Before I sat down with the Steam release of Paratopic tonight, I squeezed in half an hour of Destiny 2. If Paratopic is a forbidden briefcase sat atop a nicotine-stained mattress, then Destiny is a gift-wrapped toy, torn open with glee as your family showers you with enthusiastic praise. Open that present, champ, it gasps at you, as alien heads pop like confetti streamers and numbers rise and hits of serotonin burst along synapses like bullets from a chamber. Destiny is a game designed for the player. Sleek and compulsive as a slot machine. Every rough patch sanded. Every sharp point corked. Every road the path of least resistance to uncomplicated, feel-good fun. Paratopic could do the same thing if it wanted. It knows how you work, and it knows what you’re used to. And just like all the best psychological horror, it’s going to use that knowledge to fuck with you.
It all starts out simply enough, though. In a chair. You can look around, but you can’t move. This isn’t unique to Paratopic, but the sense of claustrophobia as both your interrogator and the controls pin you in place is rarely this pronounced. Remember when we started being able to move our heads around in cutscenes, and how freeing that felt? Here, that snapshot sensation is spliced out in favor of its own negative. This tiny scrap of agency somehow feels more constricting than the comforting oblivion of a purely passive incarceration. You’re made aware that you could have control, just to reinforce your lack of it.
Then there are the voices. Give me clear speech and jittering, warped subtitles, and I might grin at the cute UI tricks you’ve got going on. Give me legible, plain text to translate a garbled, glitching voice, recognizable only for its wordless animosity, and I’ll start doubting my own senses. Even Outlast and Amnesia keep their soundscapes clear and crisp for warning signs; roars and deranged glee and telltale string swells; terrifying but clearly defined exclamation marks. Paratopic’s glitches and distorted bass patches only offer questions. We’re fairly certain what the thing that’s salivating in the dark can do to us if it catches up. Less knowable are the whims of whatever it is that’s hiding between the static.
The game is filled with props just malleable enough to pass dream logic muster; just alive enough to singe their mark on the yellowing fabric of these frayed vignettes, without ever offering the familiar comfort of easy interaction. An elevator that seems to resist gravity like a squeamish guillotine blade. Sinks splutter to life then refuse to work again. A toilet door is locked, but, why is that so surprising? It’s a toilet door. People lock it behind them, or else lock it because it’s no longer usable. You’ve tried once, and it didn’t work. Why would you keep trying? Of course, there’s nothing useful to collect in the cardboard boxes stacked high in your threadbare room. It’s your room, friendo. If there was something useful here, you’d have taken it with you already. These spaces and objects exist, but not for your entertainment, and certainly not for your convenience.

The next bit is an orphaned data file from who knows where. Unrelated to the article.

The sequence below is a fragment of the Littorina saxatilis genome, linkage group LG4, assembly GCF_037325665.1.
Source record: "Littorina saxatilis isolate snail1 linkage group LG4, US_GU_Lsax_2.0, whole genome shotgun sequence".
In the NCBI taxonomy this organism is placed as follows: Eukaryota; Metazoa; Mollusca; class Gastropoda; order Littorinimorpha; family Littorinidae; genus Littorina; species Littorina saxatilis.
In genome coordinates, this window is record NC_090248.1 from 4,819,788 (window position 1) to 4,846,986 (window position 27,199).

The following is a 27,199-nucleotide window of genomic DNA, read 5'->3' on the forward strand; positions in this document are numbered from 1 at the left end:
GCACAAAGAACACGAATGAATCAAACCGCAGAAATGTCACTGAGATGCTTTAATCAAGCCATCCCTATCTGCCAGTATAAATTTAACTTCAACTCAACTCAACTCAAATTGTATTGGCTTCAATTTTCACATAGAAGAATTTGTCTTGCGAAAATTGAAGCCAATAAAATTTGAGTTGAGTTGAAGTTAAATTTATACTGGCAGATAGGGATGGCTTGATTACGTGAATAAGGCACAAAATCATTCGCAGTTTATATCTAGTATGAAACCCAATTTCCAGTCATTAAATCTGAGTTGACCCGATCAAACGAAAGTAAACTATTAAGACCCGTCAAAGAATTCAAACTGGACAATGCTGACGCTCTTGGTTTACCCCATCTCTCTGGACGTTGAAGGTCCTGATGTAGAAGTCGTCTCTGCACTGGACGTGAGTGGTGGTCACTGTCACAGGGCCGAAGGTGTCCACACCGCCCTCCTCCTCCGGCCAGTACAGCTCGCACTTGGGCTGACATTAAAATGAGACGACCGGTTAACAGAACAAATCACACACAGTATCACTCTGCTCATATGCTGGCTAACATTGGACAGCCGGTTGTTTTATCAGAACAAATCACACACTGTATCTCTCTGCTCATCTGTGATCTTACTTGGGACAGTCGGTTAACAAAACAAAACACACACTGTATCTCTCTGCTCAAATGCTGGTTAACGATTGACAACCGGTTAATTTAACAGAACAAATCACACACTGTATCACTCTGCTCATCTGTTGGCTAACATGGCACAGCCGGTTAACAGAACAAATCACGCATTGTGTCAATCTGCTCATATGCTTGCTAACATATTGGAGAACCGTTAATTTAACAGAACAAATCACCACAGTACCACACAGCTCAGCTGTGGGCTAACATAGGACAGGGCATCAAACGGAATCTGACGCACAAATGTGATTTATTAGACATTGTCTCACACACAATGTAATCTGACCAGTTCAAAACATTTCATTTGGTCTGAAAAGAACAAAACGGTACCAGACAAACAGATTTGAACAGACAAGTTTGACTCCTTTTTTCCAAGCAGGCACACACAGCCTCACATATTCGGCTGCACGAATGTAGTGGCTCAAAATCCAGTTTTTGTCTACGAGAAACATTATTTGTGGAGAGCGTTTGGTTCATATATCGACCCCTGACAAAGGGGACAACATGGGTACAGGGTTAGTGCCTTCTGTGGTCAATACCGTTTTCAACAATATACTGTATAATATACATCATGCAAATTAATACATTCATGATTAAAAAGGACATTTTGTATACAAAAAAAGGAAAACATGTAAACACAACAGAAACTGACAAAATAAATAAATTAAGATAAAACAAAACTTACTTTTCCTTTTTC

Then, there’s the driving. It doesn’t end when it should. It doesn’t even end after you feel it should have made its point. And suddenly, your progress craving gamer brain, trained on sugary loot drop loops, is distraught. You might start inventing superstitious rituals, looking for ways to progress. What if I turn the radio on and off? What if build up speed then crash into the side? There’s no choice, ultimately, but to follow the road to its destination. Maybe you’re forced to confront your own thoughts, sitting alone on a night drive to nowhere.
In his book In the Dust of this Planet, horror philosopher Eugene Thacker differentiates the human-centric ‘world for-us’ from the essential ‘world-in-itself’. This world-in-itself is a paradoxical idea, says Thacker, for as soon as we recognize it, or exert our influence upon it, it disappears, replaced by the world-for-us. However intangible, it remains, manifesting in disasters and other malevolent acts of nature that remind us of our own precarious place on the earth. Although we can grasp the concept ephemerally, we can never truly imagine the world-in-itself. Only a third scenario: The world-without-us. Neither hostile or neutral, but “a nebulous zone that is at once impersonal and horrific.”
Paratopia, to use Thacker’s terms, is not a game world for us. But neither is it a game world in itself. Through antagonism and subversion, it accommodates our presence without ever welcoming us, negating our existence even as it requires it to function. A gameworld-without-us. One in which we do not belong, yet will still lead us by the hand into silent madness.
Under that napalm sunrise where you’ll photograph blackbirds, the leaves don’t sway so much as writhe. Bright, pensive synths — strained but hopeful — seem to keep the dread at bay for a while, until you force yourself along the path, and a grime-flecked lens returns to swallow everything.